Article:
Rick Randels- In good company

cardiacrehabLast week, readers learned about Rick Randel’s incredible path to cardiac health. Despite multiple bypasses, surgeries and close calls, through hard work, and help from the folks at TMC’s Cardiac Rehab, he has been able to get and stay healthy.

These days, you can often find Randels over at El Dorado hospital or visiting cardiac patients at TMC.

And he’s in good company.

Randels is joined by a group of other volunteers participating in the cardiac rehabilitation program at Tucson Medical Center can often be found visiting new heart patients, sharing their stories, showing off old scars and letting them know that a full and active life awaits.

“I love going to the ward and talking to the people there,” said Gary Brauchla, a colleague of Randel’s who survived a cardiac arrest in late 2012, only to go on to run in his first 5k race in spring 2013. “It’s amazing to see their faces brighten up when they realize it’s not all gloom and doom,” he said.

Volunteers like Randels and Brauchla are just one piece of the quilt that is the TMC volunteer force.

In fact, on any given day, an average of 87 volunteers are playing important roles throughout the hospital.

In addition to 360 adult volunteers, some of whom are “empty nesters” looking for fulfilling ways to spend their time, the volunteer program also includes as many as 175 student volunteers. Those students are able to bring energy and new insight to their college careers, while building their resumes and professional skills.

Some of the volunteers even have fur and four legs, and can be found comforting patients in the hospital’s pet therapy program.Pet%20Therapy

Among some of the roles volunteers may serve:

  • Greeting guests at the entrances, to help steer them in the right direction and begin the check-in process;
  • Visiting overnight patients to ensure their immediate needs have been met;
  • Sewing pillows and blankets for patients to provide additional comfort;
  • Staffing TMC’s resale boutique (Teal Saguaro), infant/breastfeeding support store (Desert Cradle) or the main hospital Gift Shop, with 100 percent of the proceeds supporting hospital programs;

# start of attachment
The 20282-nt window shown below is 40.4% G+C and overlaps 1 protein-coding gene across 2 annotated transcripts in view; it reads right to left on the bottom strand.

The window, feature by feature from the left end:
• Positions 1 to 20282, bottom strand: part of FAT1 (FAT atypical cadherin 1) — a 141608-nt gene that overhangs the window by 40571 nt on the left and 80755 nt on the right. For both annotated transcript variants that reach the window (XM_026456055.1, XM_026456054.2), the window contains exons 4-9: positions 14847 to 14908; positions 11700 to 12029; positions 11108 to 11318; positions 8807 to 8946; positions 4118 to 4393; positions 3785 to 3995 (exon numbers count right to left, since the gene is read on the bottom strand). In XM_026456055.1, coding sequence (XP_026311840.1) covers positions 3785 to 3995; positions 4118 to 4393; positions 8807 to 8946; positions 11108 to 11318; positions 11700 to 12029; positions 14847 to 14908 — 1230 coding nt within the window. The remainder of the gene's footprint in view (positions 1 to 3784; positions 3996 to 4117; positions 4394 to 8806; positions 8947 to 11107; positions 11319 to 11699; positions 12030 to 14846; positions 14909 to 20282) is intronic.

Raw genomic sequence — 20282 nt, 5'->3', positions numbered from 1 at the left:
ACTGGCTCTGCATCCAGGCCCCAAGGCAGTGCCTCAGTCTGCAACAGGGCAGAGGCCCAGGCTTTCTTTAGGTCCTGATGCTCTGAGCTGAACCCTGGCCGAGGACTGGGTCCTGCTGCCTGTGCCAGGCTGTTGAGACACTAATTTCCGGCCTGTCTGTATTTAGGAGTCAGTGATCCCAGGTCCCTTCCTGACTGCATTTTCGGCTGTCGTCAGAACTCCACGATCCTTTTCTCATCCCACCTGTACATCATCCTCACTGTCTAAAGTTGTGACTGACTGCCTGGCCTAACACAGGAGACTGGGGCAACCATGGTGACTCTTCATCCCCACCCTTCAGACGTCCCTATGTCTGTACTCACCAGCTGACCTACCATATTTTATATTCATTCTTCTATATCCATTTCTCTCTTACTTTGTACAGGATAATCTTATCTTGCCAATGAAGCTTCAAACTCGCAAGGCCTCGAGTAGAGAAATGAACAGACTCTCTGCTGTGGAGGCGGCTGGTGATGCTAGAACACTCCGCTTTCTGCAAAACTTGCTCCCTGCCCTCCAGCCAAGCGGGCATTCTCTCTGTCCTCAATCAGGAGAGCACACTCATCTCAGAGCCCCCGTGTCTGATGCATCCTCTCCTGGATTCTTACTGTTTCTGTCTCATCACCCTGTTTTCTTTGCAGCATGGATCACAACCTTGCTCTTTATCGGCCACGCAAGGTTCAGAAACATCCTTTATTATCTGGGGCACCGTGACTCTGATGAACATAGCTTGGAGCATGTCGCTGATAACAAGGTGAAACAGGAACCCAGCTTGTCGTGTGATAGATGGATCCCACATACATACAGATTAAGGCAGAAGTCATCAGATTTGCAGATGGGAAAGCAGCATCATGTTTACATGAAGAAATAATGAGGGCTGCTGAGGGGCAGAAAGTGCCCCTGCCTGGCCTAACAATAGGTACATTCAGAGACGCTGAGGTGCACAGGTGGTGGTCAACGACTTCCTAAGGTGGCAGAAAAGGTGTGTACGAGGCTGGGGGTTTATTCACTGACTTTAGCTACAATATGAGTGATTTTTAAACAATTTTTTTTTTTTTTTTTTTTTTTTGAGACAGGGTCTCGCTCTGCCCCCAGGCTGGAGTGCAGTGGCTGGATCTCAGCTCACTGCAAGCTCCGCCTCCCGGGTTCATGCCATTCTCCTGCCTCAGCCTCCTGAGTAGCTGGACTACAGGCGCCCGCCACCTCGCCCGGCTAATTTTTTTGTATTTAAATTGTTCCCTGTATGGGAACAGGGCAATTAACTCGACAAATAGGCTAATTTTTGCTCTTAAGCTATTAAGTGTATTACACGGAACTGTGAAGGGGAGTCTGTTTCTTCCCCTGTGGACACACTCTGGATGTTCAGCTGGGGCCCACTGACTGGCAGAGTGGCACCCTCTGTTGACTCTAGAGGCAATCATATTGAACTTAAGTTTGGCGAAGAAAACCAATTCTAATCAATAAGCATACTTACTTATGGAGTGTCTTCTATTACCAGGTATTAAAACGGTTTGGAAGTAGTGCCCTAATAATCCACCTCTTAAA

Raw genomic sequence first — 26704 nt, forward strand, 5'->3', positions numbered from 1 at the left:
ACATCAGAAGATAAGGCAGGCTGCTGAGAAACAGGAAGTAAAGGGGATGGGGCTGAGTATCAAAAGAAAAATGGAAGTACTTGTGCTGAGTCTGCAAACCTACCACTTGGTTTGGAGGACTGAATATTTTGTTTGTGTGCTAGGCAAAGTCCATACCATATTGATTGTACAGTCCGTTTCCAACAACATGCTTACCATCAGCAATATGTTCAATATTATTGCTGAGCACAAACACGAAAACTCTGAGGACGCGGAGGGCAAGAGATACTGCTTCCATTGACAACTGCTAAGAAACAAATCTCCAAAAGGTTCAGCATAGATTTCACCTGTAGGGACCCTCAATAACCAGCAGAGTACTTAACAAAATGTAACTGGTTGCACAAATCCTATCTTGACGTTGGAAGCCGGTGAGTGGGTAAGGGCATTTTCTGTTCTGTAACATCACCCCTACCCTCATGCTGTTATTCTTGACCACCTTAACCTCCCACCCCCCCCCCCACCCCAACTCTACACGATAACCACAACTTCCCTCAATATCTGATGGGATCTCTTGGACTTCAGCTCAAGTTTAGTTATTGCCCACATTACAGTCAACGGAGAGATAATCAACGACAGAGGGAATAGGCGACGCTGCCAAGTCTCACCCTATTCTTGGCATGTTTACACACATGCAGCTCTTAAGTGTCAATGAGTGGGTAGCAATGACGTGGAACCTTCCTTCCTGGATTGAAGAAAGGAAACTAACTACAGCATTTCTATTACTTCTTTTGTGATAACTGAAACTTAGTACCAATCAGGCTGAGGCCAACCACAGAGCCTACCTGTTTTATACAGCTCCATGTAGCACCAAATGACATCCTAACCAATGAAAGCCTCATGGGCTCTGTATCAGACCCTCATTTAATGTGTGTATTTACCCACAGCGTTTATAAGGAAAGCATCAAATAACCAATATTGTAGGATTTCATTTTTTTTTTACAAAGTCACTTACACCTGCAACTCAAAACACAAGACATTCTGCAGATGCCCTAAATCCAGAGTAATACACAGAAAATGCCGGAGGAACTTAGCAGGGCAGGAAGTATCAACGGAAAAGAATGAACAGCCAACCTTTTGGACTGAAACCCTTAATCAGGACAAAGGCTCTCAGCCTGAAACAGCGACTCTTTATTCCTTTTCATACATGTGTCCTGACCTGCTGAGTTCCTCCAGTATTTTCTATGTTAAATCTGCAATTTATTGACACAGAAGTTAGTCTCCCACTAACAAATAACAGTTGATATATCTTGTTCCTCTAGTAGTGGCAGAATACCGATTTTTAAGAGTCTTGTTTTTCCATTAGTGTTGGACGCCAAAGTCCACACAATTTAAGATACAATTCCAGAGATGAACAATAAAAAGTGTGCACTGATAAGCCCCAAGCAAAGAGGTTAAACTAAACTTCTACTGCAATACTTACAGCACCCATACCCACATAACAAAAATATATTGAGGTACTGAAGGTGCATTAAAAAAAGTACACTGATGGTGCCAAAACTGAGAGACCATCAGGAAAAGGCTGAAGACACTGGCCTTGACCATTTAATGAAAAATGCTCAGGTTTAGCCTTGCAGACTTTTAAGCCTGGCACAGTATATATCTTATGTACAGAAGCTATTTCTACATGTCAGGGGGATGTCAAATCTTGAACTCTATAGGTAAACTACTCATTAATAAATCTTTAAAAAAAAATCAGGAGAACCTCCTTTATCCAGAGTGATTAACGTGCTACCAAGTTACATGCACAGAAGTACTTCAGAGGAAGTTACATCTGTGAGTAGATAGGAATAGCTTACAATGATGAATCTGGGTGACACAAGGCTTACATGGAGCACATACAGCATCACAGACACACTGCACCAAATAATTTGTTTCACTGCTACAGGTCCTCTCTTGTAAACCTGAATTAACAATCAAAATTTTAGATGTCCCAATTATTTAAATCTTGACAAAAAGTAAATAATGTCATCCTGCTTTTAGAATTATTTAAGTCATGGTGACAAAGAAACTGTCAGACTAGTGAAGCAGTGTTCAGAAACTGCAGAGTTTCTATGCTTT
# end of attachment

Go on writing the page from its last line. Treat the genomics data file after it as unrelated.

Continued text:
• Assisting nursing staff in the newborn intensive care unit with the smallest, most vulnerable babies, as well as serving new moms and babies in the Mom/Baby unit;
  • Ensuring that even though the hospital is a big place, patients can easily get from one area to the next by hopping on volunteer-driven courtesy cars.

Hope Thomas, the director of volunteer services and community programs at Tucson Medical Center, credits the volunteers with making TMC the high-quality hospital that it is. Their efforts translate into more than 86,000 hours annually – or the equivalent of 42 staff positions every year.

IPU%20VolunteersAnd volunteers gain a great deal from the experience as well. Aside from knowing they’re helping others, since they frequently work in pairs, they also develop lasting friendships. That camaraderie is a social outlet that prevents isolation and encourages community engagement.

“If TMC staff is the heart of our hospital, then the volunteers are the soul,” Thomas said. “They’ve earned our trust. We value their efforts because they bring their experiences and their compassion to the patients who need it most.”

Tucson Medical Center tries to find placements for all qualified applicants, asking for a six-month commitment. One word of caution: It can be addicting. Volunteer Norma Fletcher has spent more than 44 years at TMC.

“I think if anyone is interested in volunteering, I’d encourage them to do it, because it helps the community,” she said. “And what they’ll find is they get more out of it than they put into it.”

Those interested in learning more about the volunteer program are encouraged to call 324-5355.

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Tucson Medical Center | 5301 E. Grant Road | Tucson, Arizona 85712 | (520) 327-5461
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